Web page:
I watch Tim finishing up yard work. A minute later three-year-old John comes running into the house. "I need a chiso," he reports. A chisel? I wonder what nefarious schemes are brewing in that blond head of his.
"I'm cweaning the lawn mower with Tim," John tells me. Tim comes in to report how much fun John is having. "We should get all kids this age to work," Tim says. "They thinks it's great!."
The best part is spending time with your oldest brother.
Later Tim tells me what a first-rate job he has done on the yard. "Dad said it was great!" he says. He seems to hold himself just a little bit taller.
You know, we have our moments, Tim and I. Just a week ago a simple bibliography turned into an epic production, hours and hours in the making. But the next afternoon, Tim came in from school and launched into his note cards without word one from me.
"These are due next week," he said. "And I'm not going to pocastinate."
More welcome words have never been misspoken.
Meanwhile, John has passed through that purge and pillage stage of play and now engages in a wide range of more productive activities. As I drank my morning coffee, he came running in. "My bed is a volcano," he said. "I need eye protection."
Of course. Flying lava and all. Outfitted in Tim's ski goggles, off he ran to a world of pure imagination.
John's tantrums have decreased in frequency, duration, and volume. Maybe he just needed something captivating to do.
A year ago I started a post entitled "Fair and Balanced Reporting. " It began:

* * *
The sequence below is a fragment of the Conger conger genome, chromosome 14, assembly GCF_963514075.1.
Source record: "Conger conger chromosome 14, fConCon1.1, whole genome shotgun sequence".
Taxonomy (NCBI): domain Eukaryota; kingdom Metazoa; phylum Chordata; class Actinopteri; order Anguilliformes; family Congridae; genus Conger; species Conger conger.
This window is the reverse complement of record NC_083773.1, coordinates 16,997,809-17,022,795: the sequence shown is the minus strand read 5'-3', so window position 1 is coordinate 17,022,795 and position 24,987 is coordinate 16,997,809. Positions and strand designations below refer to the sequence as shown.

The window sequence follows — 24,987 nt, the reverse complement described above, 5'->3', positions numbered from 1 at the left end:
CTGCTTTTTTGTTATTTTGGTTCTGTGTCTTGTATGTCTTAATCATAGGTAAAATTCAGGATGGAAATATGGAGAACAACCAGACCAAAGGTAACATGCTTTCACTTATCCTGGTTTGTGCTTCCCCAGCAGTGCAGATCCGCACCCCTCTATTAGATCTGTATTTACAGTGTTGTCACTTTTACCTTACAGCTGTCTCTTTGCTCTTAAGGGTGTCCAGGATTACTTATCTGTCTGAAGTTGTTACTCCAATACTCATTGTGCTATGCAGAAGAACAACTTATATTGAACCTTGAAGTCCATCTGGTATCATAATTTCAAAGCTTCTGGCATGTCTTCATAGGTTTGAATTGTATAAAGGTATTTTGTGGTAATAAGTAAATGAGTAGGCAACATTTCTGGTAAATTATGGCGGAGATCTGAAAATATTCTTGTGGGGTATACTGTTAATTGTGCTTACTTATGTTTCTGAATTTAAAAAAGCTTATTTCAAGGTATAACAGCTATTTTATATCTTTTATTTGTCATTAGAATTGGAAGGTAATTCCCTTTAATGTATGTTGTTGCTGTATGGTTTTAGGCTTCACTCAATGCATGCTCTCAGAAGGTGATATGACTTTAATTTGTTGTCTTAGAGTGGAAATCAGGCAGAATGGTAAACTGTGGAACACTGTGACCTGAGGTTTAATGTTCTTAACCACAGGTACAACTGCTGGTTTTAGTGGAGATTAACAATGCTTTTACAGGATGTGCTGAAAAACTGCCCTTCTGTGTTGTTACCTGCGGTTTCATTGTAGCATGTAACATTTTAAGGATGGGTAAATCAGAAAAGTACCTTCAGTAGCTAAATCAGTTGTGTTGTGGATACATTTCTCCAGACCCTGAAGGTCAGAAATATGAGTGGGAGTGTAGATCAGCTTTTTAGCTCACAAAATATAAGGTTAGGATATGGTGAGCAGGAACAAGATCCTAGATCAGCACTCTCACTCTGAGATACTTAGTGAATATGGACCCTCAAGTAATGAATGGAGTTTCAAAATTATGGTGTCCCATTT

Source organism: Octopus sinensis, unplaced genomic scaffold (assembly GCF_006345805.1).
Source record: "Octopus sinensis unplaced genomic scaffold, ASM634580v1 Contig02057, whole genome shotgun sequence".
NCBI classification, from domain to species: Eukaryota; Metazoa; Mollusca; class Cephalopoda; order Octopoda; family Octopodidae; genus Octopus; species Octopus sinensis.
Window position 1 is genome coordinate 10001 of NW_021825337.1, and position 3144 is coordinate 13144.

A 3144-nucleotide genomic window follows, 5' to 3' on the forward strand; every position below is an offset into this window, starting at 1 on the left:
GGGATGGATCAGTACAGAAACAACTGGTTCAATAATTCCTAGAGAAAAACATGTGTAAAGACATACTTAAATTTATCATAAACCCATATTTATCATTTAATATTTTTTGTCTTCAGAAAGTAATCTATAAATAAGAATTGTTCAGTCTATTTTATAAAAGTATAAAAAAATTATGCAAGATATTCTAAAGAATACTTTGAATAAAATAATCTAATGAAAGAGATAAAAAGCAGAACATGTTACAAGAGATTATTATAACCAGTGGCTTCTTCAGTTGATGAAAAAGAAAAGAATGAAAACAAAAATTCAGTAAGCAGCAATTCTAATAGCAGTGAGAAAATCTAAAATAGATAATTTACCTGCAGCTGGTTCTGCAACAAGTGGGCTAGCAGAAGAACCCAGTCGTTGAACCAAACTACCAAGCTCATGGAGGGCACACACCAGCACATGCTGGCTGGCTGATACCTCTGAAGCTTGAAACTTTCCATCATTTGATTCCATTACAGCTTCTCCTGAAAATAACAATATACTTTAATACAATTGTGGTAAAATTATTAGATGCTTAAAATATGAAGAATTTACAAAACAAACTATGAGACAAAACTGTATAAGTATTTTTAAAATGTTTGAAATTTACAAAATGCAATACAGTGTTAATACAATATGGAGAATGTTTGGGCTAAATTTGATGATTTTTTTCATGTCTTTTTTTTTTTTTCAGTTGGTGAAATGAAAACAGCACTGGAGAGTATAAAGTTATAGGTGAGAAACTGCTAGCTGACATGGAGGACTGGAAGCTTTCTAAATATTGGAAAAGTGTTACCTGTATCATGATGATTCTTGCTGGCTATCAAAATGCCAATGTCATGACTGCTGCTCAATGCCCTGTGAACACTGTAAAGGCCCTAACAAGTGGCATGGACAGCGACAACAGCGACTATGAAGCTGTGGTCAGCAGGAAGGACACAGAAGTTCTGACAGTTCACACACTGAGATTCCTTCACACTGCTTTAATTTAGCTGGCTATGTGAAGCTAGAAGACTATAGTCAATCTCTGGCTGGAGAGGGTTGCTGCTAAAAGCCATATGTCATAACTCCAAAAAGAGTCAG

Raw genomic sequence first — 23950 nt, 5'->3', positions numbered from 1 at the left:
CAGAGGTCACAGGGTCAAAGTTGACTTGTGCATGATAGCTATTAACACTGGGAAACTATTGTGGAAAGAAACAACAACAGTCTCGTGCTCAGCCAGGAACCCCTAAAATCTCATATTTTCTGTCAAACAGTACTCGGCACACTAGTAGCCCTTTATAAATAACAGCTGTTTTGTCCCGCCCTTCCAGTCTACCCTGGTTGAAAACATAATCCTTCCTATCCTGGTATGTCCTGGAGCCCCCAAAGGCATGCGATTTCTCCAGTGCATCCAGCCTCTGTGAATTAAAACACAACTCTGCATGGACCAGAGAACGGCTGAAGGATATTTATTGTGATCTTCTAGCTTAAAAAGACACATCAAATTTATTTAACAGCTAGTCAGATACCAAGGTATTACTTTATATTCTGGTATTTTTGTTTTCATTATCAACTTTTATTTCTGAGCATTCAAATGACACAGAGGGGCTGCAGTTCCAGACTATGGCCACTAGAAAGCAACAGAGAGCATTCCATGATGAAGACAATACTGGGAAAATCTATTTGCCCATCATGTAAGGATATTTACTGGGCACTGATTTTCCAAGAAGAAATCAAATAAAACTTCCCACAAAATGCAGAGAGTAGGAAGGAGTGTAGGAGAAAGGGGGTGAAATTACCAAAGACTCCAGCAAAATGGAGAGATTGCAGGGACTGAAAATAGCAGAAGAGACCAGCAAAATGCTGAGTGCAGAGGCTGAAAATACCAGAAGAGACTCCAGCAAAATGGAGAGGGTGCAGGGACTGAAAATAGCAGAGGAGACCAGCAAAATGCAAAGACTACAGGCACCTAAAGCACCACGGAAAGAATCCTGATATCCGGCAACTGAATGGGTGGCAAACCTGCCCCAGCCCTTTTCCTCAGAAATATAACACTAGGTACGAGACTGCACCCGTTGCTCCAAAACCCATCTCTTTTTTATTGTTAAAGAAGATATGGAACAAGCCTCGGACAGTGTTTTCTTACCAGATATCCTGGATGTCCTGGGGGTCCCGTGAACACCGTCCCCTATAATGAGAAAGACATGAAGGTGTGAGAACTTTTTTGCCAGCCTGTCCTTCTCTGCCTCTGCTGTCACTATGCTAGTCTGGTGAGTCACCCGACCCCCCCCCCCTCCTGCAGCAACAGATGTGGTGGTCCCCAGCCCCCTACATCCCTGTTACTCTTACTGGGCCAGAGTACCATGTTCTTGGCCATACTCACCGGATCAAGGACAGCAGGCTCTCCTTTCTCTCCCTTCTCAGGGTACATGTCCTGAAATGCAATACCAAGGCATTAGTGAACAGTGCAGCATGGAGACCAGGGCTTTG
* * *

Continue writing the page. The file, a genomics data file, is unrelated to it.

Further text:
If I should persevere in this blogging endeavor until John is old enough to read, I fear he will peruse these posts and conclude that he was nothing more than a one man wrecking crew at this age.Though he is still cute, cuddly, fun, and expressive, John is no longer the one man wrecking crew. Ainsley handles that task quite nicely, thank you very much.
For the record, sweet John, you are a precious gift from God. You are the result of persistent prayer - deep, heart-rending supplication to our gracious God for another soul to love.
You are cute, cuddly, funny, expressive.
Miss Ainsey's vocabulary is positively exploding. She runs to the door and yells, "'Side! 'Side!" She loves the park, her dad, and her brothers.
The more she grows, the more I mourn our nursing days. A blink of an eye, a blink of an eye.
Even Dolly is hitting developmental milestones. It seems she has weaned and is now taking both cow's milk and solids. Adages to the contrary, spilt milk usually makes me want to cry, but this scene cracked me up.
As for Kolbe -- Special K, as we once called him -- he remains steady Eddie. Everyone needs a nine-year-old in the house. He's mostly cheerful, mostly happy, forever planning his next book, his next movie, his next money making pyramid scheme.
I'm glad they call me Mom.
Except for Dolly, of course. According to the older boys, she calls me Grandma!?!